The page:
Pam Minick doesn’t hesitate when asked about her great passion in life.
It’s horses, of course.
Growing up in Las Vegas, her family owned acreage but no horses.
“Like all little girls, I wanted a horse,” she said.
When she was 9 years old and her sister was 7 years old, her wish came true. A company planning to build a new Western-themed hotel drove a horse-drawn wagon up and down the strip to promote the upcoming property.
The hotel deal fell through but Pam and her sister came out the winners when her parents bought two of the horses from the promotion scheme.
Owning Rebel and Rio shaped Minick’s destiny. Not only did she learned to ride and care for the animals, she joined 4-H to show her horse at the county fair and participate in riding events.
Before long, she began competing in rodeo competition, frequently driving 400 miles alone to participate in an event. She was most successful at barrel racing.
Minick planned to attend the University of Nevada Las Vegas but her success at horsemanship sidelined those plans. She won the title of Miss Rodeo Nevada and soon thereafter, at age 19, became the youngest-ever Miss Rodeo America.
During her reign in 1973, she traveled the country promoting rodeo. That experience put her on a path for a career in broadcasting and marketing.
Opportunities to work as a rodeo commentator and announcer, and even as an actress, continued to come her way. In 1992, she was the first woman to co-announce at a major professional rodeo event, the Houston Livestock Show and Rodeo. Minick also worked with RFD-TV and the Cowboy Channel, producing shows watched by millions of viewers.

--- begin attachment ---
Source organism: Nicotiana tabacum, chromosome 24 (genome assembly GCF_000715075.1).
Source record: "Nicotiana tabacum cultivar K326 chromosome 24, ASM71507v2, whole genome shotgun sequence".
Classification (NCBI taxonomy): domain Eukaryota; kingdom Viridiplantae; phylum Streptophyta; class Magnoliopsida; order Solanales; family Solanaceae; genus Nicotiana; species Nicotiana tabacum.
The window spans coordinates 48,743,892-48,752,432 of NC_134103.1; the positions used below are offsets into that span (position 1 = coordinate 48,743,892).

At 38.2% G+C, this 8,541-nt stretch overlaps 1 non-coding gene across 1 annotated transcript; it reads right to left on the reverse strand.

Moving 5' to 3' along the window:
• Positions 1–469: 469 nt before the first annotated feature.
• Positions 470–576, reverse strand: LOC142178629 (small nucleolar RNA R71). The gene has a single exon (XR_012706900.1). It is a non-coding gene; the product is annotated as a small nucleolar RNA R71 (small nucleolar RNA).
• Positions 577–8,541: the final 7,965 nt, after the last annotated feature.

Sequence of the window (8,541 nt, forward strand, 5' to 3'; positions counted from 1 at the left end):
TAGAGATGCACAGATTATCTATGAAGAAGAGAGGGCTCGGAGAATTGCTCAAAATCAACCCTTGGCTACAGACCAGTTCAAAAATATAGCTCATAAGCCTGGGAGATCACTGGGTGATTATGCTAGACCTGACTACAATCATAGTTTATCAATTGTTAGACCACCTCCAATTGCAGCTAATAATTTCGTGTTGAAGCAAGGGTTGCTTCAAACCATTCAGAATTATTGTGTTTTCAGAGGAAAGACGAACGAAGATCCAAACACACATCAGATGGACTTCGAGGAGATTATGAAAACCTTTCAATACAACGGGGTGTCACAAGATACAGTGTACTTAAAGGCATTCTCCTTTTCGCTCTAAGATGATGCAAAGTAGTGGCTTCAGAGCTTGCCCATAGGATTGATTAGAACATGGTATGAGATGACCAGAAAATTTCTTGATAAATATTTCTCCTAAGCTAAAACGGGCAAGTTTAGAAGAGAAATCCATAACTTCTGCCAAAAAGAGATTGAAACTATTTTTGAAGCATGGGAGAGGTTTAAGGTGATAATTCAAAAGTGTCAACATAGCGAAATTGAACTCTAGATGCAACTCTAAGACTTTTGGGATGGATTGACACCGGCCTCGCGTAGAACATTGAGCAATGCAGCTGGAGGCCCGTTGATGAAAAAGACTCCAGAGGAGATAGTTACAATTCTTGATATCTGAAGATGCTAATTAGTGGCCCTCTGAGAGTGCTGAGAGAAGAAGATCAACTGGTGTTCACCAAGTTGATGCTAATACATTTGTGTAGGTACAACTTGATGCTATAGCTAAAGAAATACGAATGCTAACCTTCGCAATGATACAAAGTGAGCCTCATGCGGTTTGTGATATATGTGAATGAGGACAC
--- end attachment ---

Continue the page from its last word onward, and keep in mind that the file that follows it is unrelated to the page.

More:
All the while, she continued to compete in the rodeo arena. Among her many successes, she won the World Championship in Women’s Breakaway Calf Roping in 1982.
In 1982, she came to Fort Worth to attend a concert at Billy Bob’s Texas, and met Billy Minick, a professional rodeo rider who was general manager of Billy Bob’s at the time. The two married several months later and she settled in Fort Worth.
“Life comes full circle,” she said. “A chance meeting brought me to Fort Worth.”
Economic conditions forced Billy Bob’s out of business in January 1988 but the club reopened later that year when Billy Minick and three partners teamed up to resurrect the establishment heralded as the world’s largest honky-tonk. Pam Minick took over as vice president of marketing, a position she continues to hold although she is no longer involved in day-to-day operations. The Minicks remain part owners of the club.
Throughout the years, she has been involved with many community organizations and currently serves as president of Friends of the Fort Worth Herd. She is past president of the Speedway Children’s Charities, serves on the boards of the National Cowgirl Museum and Hall of Fame and the Texas Cowboy Hall of Fame.
Among her many awards and honors, she is an inductee of the Texas Cowboy Hall of Fame, the National Cowgirl Museum and Hall of Fame, and the Texas Rodeo Cowboy Hall of Fame.
Minick attributes her success to her mother’s advice: “if you can dream it, you can do it.”
At age 68, Minick believes that riding a horse at the beginning or end of every day “makes everything worthwhile.”